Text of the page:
Misuse of No Follow LinksIn an effort to prevent companies from buying their ways up in the search indexes, Google came up with the “no-follow link,” which is basically a normal looking link that a person can use to get to the specified site that the search engine bots cannot follow.This essentially makes links that [...]
Misuse of No Follow Links
In an effort to prevent companies from buying their ways up in the search indexes, Google came up with the “no-follow link,” which is basically a normal looking link that a person can use to get to the specified site that the search engine bots cannot follow.
This essentially makes links that are usable for readers but invisible to the bots that index the pages. These links were created so that advertisers could purchase links off of websites and get traffic without manipulating the google search index.
Many webmasters seem to think that they can leak page rank by linking to other sites, or that outlinking can somehow damage the rank of their page. This is not true:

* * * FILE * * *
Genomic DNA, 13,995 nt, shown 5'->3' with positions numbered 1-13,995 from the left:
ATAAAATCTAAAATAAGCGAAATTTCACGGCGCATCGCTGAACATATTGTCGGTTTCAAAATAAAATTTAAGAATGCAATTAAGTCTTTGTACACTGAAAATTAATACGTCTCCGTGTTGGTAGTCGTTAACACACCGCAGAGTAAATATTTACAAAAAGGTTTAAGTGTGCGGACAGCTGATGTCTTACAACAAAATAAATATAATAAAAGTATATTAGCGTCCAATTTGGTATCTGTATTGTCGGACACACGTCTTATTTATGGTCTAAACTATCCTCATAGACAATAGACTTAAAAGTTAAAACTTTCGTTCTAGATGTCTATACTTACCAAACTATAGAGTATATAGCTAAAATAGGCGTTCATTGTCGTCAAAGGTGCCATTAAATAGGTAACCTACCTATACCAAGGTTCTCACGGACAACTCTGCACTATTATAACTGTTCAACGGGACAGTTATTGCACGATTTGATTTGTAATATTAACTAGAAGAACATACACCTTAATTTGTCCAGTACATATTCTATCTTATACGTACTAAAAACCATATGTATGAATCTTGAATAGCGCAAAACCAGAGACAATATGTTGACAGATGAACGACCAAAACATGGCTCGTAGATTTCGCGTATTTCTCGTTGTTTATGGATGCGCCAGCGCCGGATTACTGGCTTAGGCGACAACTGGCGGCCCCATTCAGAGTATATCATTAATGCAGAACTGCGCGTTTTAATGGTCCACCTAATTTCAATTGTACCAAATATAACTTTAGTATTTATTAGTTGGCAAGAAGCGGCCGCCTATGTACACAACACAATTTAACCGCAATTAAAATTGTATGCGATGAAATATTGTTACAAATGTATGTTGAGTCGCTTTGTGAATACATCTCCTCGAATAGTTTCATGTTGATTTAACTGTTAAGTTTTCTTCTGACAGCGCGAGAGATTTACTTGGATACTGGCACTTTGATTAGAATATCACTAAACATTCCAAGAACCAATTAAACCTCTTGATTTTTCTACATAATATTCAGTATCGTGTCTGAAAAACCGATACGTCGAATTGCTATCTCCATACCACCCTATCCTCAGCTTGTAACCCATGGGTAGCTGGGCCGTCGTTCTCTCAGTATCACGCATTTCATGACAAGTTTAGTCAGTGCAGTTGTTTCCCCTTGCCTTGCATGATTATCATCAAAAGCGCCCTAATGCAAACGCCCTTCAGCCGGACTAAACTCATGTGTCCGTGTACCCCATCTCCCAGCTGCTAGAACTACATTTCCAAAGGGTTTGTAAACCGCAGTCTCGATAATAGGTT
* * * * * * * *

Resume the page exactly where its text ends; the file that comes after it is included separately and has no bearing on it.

Relevant links to other sites from a webpage helps Google to further define the content of the page, which means that linking to other sites is good for your site.
It is links more than anything else that define pages in the Google algorithm – what sites link into which sites, what sites have links pointing to them from which sites, what are the keywords on which pages, what is the text in the link titles – all tells the search engines what your site is about.
The more defined your pages are, the better they will show up in the search indexes.
Abuse of No-Follow Links
A couple weeks ago I received an email from a webmaster, who has a travel site about Turkey, asking if he could put up the Discounted Shoeshine in Istanbul entry on his site.
I give him permission just so he keeps the bio box, that is in the center of all the entries on the blog, unaltered with all of the links functioning.
Out of curiosity I checked the page that my entry was duplicated on and found the bio box slightly altered. So I checked the source code and discovered that the back links to the provenience of the entry were manipulated to be “no-follow” links, which are invisible to the search engines.
These no-follow links are neither good for me, nor are they good for him, because linking to me defines his page. I wrote him an email to let him know.
If you borrow someone else’s content, then they at least deserve a true, functioning back link. It is my impression that Google came up with no-follow links to keep their search engine from being dominate by companies with enough money to buy their way up on the index, not as a tool for webmasters to spite each other.
Filed under Travel Blogging
Misuse of No Follow Links